A part of Indiaonline network empowering local businesses

A 5 point guide for students and professionals moving to Berlin

Posted by : on | Feb 11,2015

A 5 point guide for students and professionals moving to Berlin

A 5 point guide for students and professionals moving to Berlin

The German capital is fast becoming the place to be for students and young professionals due to its global outlook, growing economy, cultural diversity and its relatively in-expensive standard of living (compared to other European capitals). Another plus point for students - German universities don’t charge tuition fees anymore, this holds good for overseas students as well. Berlin’s economy largely relies on the IT, e-commerce, service sectors and research industries - in the process becoming a melting pot for youth from around the world (it is estimated that 15% of the population have a foreign nationality).

If you dream of studying or building a career in Berlin, continue reading to know what to prepare for to help you plan better.

Finding an apartment & registration

Finding a suitable apartment usually takes 2 to 3 months in Berlin. Our suggestion would be to get a temporary accommodation while you find the best suited place for your needs.  A good place to start looking for a temporary accommodation would either be airbnb or medici living . Flat share, as a concept (known as WG), is widely accepted as the norm in Berlin and works as a great platform to make friends and learn about the city from your prospective flatmates. Some of the more popular sites to find apartment are immobelien scout 24, city-wohnen and home for rent.

Once you find your apartment, you will need to register your address in your area’s Bugeramt (citizens’ registration office). Make sure you carry your passport (or EU ID card, if you are a citizen), credit report (if you have one) & proof of income. Check out red tape translation for more information .

Identification Number/Tax ID

Once you have registered your address with the Buergeramt , the tax authorities will automatically send you your Steuer ID (tax ID) to the registered address via post (this usually takes anywhere between 10 – 14 days). Keep in mind to store the tax ID the entire time you’re going to be In Germany. (if you are thinking of freelancing or starting your own business, you will need to apply for a different Struernummer (tax number).

Getting the all-important Insurance

It is compulsory for every citizen in Germany to have health insurance, including foreigners and EU citizens (this is also necessary for students. There are rules at universities wherein you need to show that you have insurance before getting enrolled in your study program).  Some countries have social insurance conventions between the home country and Germany – if this is the case, a new insurance isn’t needed. The country’s insurance is further divided into Public and Private insurance, with a majority opting for the public insurance as the fees are more affordable and calculated on each person’s salary, whereas private insurance takes a person’s age, health history and could fluctuate over time, as compared to a more steady fee that public insurance charges.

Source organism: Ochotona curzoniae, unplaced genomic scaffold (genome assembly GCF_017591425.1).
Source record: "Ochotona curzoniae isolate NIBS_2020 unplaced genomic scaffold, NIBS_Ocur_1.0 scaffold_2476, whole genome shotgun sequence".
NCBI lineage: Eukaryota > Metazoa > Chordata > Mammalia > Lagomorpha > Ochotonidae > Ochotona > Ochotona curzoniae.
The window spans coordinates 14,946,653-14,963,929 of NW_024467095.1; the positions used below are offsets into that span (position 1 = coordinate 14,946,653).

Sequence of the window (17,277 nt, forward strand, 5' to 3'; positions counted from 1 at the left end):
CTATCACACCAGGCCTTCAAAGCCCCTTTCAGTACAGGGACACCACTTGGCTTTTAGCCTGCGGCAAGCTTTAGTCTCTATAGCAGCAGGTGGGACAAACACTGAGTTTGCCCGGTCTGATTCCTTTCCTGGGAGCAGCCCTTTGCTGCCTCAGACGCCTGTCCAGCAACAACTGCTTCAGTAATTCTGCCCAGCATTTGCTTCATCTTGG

Sorting out your transport in the city

Berlin’s public transport system is very effective and well planned. With the help of the trams, S- Bahn (on ground railways), U- Bahn (underground railways) and Bus systems, you can rest assured, be connected to the whole of Berlin without having to walk a few 100 meters from each of the aforementioned stations. Getting a monthly or a yearly pass works out to be much more efficient than paying every time you need to travel. With the pass, you could travel on all public transport, within the city (more details here ) .

Berlin is also a cycle friendly city, with dedicated cycle ways around the city – you will get used to the sight of people of all age groups cycling in summer around the city. There is a huge second hand cycle market, where you could get a bike in decent working condition starting at 100€. Make sure to check out the flea market at Mauerpark for some really cheap deals (be warned, most of the bikes sold at flea markets are stolen, but you could get one between 35 – 60 €). If you’d prefer a more straight-forward deal, check out craigslist or any of the second hand bike stores strewn around the city.

The Internet & entertainment

Getting an internet connection in Berlin is a long drawn process and could take anywhere between 1-2 months from the time you place an order to actually get the connection activated (unless you’re lucky enough to move into a place with a pre-existing connection). While you wait for your connection, it is common in the city to either share a Wifi connection with your neighbor (a polite note in the apartment landing floor usually does the trick) or you could buy an internet stick if you would prefer having your own, mobile internet connection.

Entertainment is considerably cheap in Berlin, compared to the other capitals, with movie tickets available from 8€ onwards. Berlin also features heavily on artists calendars, regardless of genre (though the capital is better known for its techno scene). Downloading torrents is illegal in Germany , which doesn’t mean you miss out on your favorite shows – Netflix has only recently started serving customers in Germany and have a decent collection of shows and movies to keep you occupied on slow days.

Finally, to help students with a few useful links– here are some of the best universities in Berlin for international students: Free University of Berlin , Humboldt University of Berlin, Technical University of Berlin.

For professionals planning on a move to Berlin, it is generally advisable to learn German, but there are a few companies that hire expats (with good English knowledge) as well: Shopalike.ine-darling.de, Delivery Hero, Rocket internet